Metrication was actually adopted as Government policy in 1965, after pressure from industry (the UK joined the then-EEC in 1973). I, as a schoolkid in the 70s, was only taught metric - so I'm fairly au fait with km, m, C, l, etc., as I expect most people are. I tend to judge short distances in metres and longer ones in miles.

Some people think that changing from pints to litres will be The End of Civilisation As We Know It. Others are quite keen.
posted by athenian at 1:53 AM on September 12, 2005


do they still have funny coloured diesel in the UK countryside, which is tax exempt for tractors etc?

Yes, they do. And unauthorised use of red diesel is something that's still an issue. I think it's actually taxed at a lower rate rather than not at all, but I could be wrong about that.
posted by Lebannen at 2:20 AM on September 12, 2005


Yes, quite a lot lower. Those red diesel rules in full: (and I mean in full).
posted by athenian at 2:27 AM on September 12, 2005


Just to point something out to seanyboy, some of us NEED a car. To get to work, to get to a shop, to get to a hospital, to run errands. or anything.

We don't all live in cities and towns where everything we need is within a few minutes walk.

I live way out in the countryside, where there is one...ONE bus a day. No shops, no medical services, no school.

If I want to go anywhere I need a car. I could always cycle, but that isn't always practical.

My sister has a horse. But if you own a horse you need a 4x4 to tow the horsebox to and from events.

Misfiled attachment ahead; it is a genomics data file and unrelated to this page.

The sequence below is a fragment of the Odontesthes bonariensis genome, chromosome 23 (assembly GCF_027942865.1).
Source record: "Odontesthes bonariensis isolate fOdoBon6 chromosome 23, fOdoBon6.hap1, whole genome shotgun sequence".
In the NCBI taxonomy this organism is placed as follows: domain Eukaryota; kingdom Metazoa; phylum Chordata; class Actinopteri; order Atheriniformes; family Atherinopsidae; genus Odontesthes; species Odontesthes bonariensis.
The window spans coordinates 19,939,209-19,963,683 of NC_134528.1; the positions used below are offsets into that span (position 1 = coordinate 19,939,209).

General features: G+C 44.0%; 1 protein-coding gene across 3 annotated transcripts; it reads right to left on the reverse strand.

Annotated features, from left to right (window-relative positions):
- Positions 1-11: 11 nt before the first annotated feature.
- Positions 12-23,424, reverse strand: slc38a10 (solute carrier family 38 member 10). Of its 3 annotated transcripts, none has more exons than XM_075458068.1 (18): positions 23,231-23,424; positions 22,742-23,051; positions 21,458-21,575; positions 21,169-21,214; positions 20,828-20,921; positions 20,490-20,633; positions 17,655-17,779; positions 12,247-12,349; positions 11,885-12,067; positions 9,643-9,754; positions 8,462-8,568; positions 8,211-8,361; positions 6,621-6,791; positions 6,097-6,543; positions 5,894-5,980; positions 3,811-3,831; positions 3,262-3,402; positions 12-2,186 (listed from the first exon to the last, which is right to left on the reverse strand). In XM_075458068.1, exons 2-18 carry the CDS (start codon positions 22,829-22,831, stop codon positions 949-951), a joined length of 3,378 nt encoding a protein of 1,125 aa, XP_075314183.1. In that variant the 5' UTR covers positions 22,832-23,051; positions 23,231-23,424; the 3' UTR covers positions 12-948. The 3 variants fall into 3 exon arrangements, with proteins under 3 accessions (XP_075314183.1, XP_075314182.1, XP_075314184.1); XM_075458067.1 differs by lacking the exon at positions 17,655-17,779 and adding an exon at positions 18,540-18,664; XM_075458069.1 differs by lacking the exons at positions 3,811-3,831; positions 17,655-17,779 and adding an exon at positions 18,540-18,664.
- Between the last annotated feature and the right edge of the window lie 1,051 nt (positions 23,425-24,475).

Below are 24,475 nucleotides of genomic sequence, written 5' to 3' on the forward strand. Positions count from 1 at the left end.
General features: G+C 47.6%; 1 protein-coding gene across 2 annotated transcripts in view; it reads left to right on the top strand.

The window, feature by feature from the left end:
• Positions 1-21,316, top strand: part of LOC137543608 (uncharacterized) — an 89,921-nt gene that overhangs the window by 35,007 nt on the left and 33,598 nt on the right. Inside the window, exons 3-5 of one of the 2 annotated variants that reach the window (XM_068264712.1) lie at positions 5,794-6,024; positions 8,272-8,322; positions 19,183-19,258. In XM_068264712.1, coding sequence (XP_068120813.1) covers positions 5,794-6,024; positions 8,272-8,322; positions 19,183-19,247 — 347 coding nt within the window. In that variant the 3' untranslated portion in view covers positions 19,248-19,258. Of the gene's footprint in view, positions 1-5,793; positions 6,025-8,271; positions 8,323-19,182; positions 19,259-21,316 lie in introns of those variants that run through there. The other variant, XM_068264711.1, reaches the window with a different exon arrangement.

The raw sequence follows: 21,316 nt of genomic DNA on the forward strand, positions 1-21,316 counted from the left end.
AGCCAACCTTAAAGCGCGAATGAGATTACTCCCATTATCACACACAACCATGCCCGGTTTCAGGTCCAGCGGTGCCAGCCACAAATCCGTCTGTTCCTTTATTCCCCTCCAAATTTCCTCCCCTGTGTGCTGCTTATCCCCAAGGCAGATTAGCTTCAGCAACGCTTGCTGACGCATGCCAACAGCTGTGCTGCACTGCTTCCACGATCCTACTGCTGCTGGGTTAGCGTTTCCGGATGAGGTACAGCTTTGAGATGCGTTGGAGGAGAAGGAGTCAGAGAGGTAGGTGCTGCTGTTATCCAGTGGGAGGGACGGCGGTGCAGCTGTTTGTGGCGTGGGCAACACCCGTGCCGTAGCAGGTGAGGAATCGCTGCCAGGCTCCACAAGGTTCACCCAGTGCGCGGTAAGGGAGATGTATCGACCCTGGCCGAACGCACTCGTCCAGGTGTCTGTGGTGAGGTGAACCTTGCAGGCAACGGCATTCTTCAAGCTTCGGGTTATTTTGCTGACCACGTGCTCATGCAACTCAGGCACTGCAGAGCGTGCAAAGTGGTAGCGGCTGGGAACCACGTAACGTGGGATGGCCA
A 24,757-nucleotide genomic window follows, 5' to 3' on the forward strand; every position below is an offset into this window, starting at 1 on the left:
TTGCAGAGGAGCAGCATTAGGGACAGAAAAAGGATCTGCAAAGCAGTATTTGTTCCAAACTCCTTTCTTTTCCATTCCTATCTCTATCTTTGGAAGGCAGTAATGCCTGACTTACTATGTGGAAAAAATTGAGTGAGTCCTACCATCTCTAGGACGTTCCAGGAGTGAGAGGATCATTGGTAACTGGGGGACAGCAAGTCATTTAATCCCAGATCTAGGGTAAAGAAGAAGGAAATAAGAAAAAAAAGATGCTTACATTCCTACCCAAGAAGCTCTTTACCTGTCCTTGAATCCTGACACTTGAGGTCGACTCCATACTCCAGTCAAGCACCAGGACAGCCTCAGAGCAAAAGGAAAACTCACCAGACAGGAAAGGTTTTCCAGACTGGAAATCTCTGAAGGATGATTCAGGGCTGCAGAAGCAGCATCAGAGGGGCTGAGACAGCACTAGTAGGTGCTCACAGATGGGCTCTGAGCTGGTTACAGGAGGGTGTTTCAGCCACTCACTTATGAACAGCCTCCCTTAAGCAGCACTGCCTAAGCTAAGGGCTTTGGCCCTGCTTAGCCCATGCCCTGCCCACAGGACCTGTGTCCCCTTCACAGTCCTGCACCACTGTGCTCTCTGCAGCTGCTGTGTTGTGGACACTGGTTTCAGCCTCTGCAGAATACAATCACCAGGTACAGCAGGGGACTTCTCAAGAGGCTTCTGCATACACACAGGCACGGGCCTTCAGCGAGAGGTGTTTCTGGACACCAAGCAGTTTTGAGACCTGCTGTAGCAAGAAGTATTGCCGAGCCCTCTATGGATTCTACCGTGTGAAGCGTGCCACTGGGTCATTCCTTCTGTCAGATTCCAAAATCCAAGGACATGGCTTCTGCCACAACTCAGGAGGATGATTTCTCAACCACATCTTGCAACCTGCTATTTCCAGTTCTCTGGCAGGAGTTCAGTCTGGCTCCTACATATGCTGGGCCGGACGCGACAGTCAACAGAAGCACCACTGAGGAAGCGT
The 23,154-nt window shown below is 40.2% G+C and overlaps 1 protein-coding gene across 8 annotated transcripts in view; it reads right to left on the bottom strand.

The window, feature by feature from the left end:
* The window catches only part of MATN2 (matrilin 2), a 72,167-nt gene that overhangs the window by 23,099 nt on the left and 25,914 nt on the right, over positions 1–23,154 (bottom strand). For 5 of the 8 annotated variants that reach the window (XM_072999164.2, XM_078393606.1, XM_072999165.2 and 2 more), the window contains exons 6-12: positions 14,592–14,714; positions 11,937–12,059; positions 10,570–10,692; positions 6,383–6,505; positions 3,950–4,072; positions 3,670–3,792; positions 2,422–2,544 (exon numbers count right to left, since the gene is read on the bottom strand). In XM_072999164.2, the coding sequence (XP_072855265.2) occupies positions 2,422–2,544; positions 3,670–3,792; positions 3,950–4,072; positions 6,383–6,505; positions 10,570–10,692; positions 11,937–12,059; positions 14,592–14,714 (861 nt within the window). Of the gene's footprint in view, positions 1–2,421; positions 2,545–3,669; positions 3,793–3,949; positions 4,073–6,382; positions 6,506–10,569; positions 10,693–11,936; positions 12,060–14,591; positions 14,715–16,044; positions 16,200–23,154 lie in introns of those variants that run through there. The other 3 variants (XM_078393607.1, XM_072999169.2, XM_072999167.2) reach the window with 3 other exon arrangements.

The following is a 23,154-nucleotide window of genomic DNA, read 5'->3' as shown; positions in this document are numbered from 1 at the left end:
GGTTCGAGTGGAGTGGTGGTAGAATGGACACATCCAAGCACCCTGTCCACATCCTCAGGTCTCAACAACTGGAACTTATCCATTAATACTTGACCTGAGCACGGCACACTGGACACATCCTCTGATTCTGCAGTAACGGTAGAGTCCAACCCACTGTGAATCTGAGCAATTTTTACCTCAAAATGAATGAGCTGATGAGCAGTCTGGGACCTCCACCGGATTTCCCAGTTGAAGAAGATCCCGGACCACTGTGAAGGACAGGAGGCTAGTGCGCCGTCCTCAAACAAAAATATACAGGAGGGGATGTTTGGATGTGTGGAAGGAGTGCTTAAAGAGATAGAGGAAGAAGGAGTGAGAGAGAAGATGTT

Quit being ignorant.
posted by lemonfridge at 4:20 AM on September 12, 2005


lemonfridge : at the risk of starting a Monty Python sketch, you're lucky to get a bus a day. We used to get two buses a week - one toward town and one coming back again. Fecking stupid.

"Gas Oil" is something I've never seen on sale in the UK. I think you're probably thinking of French/European 'Gas-Oil' which is Diesel, IIRC.

Nugget : I support this. Genuinely, I do. I'd rather that the problems were caused by all the hauliers going on strike than by the methods they are using, but the result should/could be similar.

The problem is that we are taxed a fecking huge ammount on fuel over here - the last figure I saw (admittedly a while back) was that a £40 tank of fuel was £32 tax. Can you tell me of anyother market with 400% taxation?

I'd love to use public transport more, but it quite simply isn't a viable option for people who live anywhere but in the middle of town.

seanyboy Sorry? Less tax on car fuel will push house prices up? No... the government's bloody strange rules on house building do that.

Pints / liters : Milk and beer (together with a few other items) were exempted from the metric change over. It was something strange like naming a glass bottle and a glass drinking recepticle a 'pint', so it was a vessel rather than a measure...
posted by twine42 at 5:10 AM on September 12, 2005


In the UK petrol is generally around 90 octane, Esso superplus is 95 and Shell opitmax is 98 octane.

The cost of driving over the years has got cheaper compared to the general raise in peoples salaries.

We in the UK pay the highest duty on our fuel than anyone in the world. I think oil companies charge 27p a litre, the filling stations is around 6p and then the rest, that takes it up to 93p is VAT and duty.

But the current raises in oil prices are due to the prices charged by the oil companies, but the goverment taxing it more - the duty hasnt increased since 2000.

Though the war in iraq may be to blame for some of this, opecs decision to lower its capacity to refine oil and charge more for it is probably more to blame.

In the UK we also have issues such as road tax and the stealth tax (um, speed cameras) that really grate the motorist - speeding tickets now come with an extra fine to help compensate the vitims of crime, which is insane.